Are We Subjecting Our Children To Poor Health Outcomes?

World Physical Activity Day 2024

by HCC
Children exercising

Photo: PAHO

In an age dominated by screens and sedentary lifestyles, the call for physical activity has never been more urgent, especially for our school-age children. The mental, physical and cognitive benefits of physical activity have been unequivocally proven. Yet there remains a glaring deficit in physical activity opportunities within schools, particularly in regions like the Caribbean, including Jamaica, where the burden of non-communicable diseases (NCDs) looms large over public health systems. If implemented as intended, the proposed Jamaica School Nutrition Policy could help to facilitate more physical activity opportunities for generations to come.

For school-age children, regular physical activity is crucial for their growth and development. It not only helps them maintain a healthy weight but also fosters stronger bones and muscles, improves cardiovascular health, and boosts mood and cognitive function. Too much sedentary behaviour – or periods of sitting or lying down with little to no movement- can also increase the risk of obesity and affect sleep duration. Active children are more likely to develop lifelong habits of physical activity, reducing their risk of developing NCDs later in life. 

Beyond the benefits, states also have an obligation to provide children with access to the highest attainable standard of health which includes opportunities to be active and to engage in play, as they are signatories to the Convention on the Rights of the Child (CRC). Yet, according to recent statistics, a significant percentage of school-age children in the region do not meet the recommended levels of physical activity as almost two thirds are insufficiently physically active, over 40% are sedentary, and over 20% are physically inactive, more frequent among girls than boys. Factors such as limited access to sports facilities, lack of physical education classes, and sedentary lifestyles exacerbated by excessive screen time contribute to this concerning trend. Thus, it is imperative that they are provided with multiple, diverse opportunities to be active. For instance, skipping, dancing, or cycling are examples of aerobic exercises. Playing on playground equipment is an example of a muscle-building activity; and engaging in sports like basketball or running and hopscotch are examples of bone-strengthening exercises.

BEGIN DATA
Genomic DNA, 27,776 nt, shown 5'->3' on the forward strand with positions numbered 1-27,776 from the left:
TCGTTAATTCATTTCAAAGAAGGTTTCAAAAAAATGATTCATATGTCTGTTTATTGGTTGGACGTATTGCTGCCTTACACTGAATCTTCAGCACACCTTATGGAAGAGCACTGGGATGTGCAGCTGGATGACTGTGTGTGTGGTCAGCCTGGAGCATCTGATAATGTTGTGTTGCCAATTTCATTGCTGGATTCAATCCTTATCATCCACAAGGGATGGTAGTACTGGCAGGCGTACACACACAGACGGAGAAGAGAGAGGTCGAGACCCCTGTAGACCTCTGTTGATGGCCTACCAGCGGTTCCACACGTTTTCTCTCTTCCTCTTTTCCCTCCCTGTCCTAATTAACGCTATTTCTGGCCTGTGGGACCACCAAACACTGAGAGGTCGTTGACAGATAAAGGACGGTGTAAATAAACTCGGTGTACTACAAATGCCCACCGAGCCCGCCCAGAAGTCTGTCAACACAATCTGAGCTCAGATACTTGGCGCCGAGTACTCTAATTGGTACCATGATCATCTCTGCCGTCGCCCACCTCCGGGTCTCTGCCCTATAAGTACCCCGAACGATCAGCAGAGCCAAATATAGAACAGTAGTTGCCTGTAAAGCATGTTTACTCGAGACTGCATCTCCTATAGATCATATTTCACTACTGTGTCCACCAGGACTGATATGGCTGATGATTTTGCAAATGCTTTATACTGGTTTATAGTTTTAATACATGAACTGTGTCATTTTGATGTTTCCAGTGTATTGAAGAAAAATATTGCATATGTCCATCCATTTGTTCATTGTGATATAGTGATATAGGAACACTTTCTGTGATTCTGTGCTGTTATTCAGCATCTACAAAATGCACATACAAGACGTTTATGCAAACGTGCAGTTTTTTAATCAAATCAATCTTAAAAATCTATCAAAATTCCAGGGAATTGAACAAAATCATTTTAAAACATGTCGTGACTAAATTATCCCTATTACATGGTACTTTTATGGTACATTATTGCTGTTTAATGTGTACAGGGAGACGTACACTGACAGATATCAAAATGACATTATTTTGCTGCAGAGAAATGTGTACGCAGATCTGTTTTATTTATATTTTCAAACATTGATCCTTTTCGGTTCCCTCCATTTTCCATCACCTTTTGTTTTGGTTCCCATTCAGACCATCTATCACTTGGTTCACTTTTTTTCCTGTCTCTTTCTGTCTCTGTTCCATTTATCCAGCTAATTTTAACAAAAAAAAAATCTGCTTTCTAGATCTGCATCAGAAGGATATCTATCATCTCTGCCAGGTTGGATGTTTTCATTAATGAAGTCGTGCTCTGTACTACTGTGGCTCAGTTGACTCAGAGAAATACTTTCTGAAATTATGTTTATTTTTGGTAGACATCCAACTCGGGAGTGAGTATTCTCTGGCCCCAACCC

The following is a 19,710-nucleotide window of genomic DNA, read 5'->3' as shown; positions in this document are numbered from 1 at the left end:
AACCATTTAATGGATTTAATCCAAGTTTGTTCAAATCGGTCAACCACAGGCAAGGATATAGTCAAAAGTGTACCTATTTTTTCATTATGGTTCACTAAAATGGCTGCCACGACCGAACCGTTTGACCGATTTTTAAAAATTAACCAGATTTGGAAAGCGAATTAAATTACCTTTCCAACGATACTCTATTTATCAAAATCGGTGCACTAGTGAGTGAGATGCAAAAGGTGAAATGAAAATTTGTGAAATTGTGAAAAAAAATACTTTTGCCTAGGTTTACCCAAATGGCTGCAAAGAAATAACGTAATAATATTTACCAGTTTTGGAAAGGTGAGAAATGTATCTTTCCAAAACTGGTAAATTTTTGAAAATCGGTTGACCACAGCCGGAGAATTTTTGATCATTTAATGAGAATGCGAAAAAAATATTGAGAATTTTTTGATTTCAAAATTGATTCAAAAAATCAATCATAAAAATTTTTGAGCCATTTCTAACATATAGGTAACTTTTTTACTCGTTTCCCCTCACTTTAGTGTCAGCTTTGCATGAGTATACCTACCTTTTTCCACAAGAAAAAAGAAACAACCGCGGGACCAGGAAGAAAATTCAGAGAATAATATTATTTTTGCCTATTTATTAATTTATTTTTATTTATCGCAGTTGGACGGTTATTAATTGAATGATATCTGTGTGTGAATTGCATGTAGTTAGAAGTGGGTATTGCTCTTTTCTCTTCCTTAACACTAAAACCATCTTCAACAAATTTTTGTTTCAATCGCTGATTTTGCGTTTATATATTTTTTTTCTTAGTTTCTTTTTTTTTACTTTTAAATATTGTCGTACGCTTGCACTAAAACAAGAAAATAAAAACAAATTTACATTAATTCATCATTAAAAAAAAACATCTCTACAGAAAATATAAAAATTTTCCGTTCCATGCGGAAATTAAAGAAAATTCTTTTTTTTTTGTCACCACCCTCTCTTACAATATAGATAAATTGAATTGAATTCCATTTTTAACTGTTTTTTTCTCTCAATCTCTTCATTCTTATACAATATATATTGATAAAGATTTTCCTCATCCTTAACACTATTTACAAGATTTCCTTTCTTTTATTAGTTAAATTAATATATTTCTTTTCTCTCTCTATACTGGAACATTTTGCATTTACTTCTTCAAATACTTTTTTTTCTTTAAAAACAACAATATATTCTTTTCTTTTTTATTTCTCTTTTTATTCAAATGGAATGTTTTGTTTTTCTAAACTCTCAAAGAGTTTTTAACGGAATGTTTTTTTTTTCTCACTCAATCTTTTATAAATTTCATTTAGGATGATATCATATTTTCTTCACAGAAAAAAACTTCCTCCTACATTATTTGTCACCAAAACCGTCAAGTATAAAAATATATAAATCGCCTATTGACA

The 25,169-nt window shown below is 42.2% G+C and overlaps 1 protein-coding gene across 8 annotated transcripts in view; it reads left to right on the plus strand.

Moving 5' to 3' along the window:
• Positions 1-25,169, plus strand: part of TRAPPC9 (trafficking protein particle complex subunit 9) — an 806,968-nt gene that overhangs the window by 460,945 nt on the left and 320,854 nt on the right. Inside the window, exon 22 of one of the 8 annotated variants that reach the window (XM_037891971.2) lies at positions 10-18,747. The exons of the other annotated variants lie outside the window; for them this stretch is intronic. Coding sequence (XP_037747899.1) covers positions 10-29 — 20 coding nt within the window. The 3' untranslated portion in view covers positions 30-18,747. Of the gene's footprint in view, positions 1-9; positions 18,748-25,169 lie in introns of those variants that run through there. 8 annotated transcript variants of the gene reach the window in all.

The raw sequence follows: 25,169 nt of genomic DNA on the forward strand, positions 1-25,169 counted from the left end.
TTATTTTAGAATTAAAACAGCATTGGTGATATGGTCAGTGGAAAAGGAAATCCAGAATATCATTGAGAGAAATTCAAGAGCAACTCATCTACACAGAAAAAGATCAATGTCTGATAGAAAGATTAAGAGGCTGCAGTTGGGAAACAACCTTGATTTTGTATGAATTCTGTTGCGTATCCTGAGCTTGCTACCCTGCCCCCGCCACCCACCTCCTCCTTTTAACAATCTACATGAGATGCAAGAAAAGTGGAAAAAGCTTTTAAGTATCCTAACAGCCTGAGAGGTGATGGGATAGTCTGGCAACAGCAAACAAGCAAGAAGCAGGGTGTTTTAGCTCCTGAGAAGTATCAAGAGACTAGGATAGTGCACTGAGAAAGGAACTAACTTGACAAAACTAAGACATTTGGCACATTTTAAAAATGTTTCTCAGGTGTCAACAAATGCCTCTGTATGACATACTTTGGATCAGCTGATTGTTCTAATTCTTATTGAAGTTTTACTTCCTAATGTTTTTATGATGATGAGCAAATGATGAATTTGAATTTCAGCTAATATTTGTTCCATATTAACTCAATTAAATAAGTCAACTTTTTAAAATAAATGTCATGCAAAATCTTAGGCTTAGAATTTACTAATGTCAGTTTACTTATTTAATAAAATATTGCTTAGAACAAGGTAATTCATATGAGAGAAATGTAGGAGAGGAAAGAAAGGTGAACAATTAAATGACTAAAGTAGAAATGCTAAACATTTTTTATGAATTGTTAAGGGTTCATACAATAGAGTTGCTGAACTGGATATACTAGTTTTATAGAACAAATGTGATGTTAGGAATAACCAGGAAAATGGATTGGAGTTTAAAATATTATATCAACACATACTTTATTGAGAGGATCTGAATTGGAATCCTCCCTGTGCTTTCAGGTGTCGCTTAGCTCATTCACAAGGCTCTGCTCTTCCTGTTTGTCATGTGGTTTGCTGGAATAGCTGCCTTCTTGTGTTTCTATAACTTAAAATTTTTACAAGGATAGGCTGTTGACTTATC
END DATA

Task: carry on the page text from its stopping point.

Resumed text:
Schools continue to be a critical environment for facilitating healthy habits. Children spend more time in school than in any other setting.  Thus there is a need for sustained and strategic physical activity interventions within the school setting. The Ministry of Health and Wellness (MOHW) deserves credit for actively promoting the increased level of physical activity through initiatives like Jamaica Moves in School, which started in 2018. One of the three components of the project, which is a collaboration between the Ministry and the Ministry of Education and Youth (MOEY) is to increase physical activity. In addition, a number of initiatives have been carried out under this programme, including the Jamaica School Ambassador programme, which selects teachers and students to support the message of fostering a healthier school environment, and National School Moves Day, which is scheduled for April 26 and encourages schools across the island to participate in one hour of physical activity for the day. 

However, there is more that can be done to facilitate a comprehensive approach to physical activity, elements of which are proposed in the National School Nutrition Policy Green Paper. The last available version of the policy includes the need to provide:

  • Physical activities for children from early childhood to grade 13
  • Three five-minute physical activity breaks per day
  • A minimum of one hour of physical activity per week
  • Physical education in schools as guided by the curriculum
  • A safe, secure, and suitable play area for all students
  • Access to safe and age-appropriate physical activity facilities and equipment